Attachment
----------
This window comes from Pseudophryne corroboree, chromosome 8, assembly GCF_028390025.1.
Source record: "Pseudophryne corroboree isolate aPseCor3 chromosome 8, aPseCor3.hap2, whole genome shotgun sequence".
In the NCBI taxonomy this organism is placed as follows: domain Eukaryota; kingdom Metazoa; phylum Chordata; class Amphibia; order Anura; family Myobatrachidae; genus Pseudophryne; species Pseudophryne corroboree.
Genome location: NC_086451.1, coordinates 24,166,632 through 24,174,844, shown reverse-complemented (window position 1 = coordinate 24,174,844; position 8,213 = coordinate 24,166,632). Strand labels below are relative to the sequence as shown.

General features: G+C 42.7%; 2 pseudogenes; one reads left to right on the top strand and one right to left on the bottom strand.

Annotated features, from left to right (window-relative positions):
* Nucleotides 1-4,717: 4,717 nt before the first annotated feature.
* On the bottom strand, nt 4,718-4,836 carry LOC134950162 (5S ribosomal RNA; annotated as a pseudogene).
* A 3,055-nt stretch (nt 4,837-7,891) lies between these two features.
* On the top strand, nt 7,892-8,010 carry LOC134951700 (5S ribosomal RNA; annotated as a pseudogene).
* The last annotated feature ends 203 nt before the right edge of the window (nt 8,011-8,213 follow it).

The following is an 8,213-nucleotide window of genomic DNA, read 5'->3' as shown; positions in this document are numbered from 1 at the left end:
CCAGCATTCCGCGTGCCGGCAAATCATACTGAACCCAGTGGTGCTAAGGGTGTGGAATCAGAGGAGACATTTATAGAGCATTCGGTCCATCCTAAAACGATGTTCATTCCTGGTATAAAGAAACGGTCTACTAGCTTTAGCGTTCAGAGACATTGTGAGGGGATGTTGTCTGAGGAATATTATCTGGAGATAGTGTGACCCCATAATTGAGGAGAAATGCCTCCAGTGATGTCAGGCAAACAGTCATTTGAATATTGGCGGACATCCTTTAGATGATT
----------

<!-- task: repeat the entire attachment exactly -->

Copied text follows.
This window comes from Pseudophryne corroboree, chromosome 8, assembly GCF_028390025.1.
Source record: "Pseudophryne corroboree isolate aPseCor3 chromosome 8, aPseCor3.hap2, whole genome shotgun sequence".
In the NCBI taxonomy this organism is placed as follows: domain Eukaryota; kingdom Metazoa; phylum Chordata; class Amphibia; order Anura; family Myobatrachidae; genus Pseudophryne; species Pseudophryne corroboree.
Genome location: NC_086451.1, coordinates 24,166,632 through 24,174,844, shown reverse-complemented (window position 1 = coordinate 24,174,844; position 8,213 = coordinate 24,166,632). Strand labels below are relative to the sequence as shown.

General features: G+C 42.7%; 2 pseudogenes; one reads left to right on the top strand and one right to left on the bottom strand.

Annotated features, from left to right (window-relative positions):
* Nucleotides 1-4,717: 4,717 nt before the first annotated feature.
* On the bottom strand, nt 4,718-4,836 carry LOC134950162 (5S ribosomal RNA; annotated as a pseudogene).
* A 3,055-nt stretch (nt 4,837-7,891) lies between these two features.
* On the top strand, nt 7,892-8,010 carry LOC134951700 (5S ribosomal RNA; annotated as a pseudogene).
* The last annotated feature ends 203 nt before the right edge of the window (nt 8,011-8,213 follow it).

The following is an 8,213-nucleotide window of genomic DNA, read 5'->3' as shown; positions in this document are numbered from 1 at the left end:
CCAGCATTCCGCGTGCCGGCAAATCATACTGAACCCAGTGGTGCTAAGGGTGTGGAATCAGAGGAGACATTTATAGAGCATTCGGTCCATCCTAAAACGATGTTCATTCCTGGTATAAAGAAACGGTCTACTAGCTTTAGCGTTCAGAGACATTGTGAGGGGATGTTGTCTGAGGAATATTATCTGGAGATAGTGTGACCCCATAATTGAGGAGAAATGCCTCCAGTGATGTCAGGCAAACAGTCATTTGAATATTGGCGGACATCCTTTAGATGATT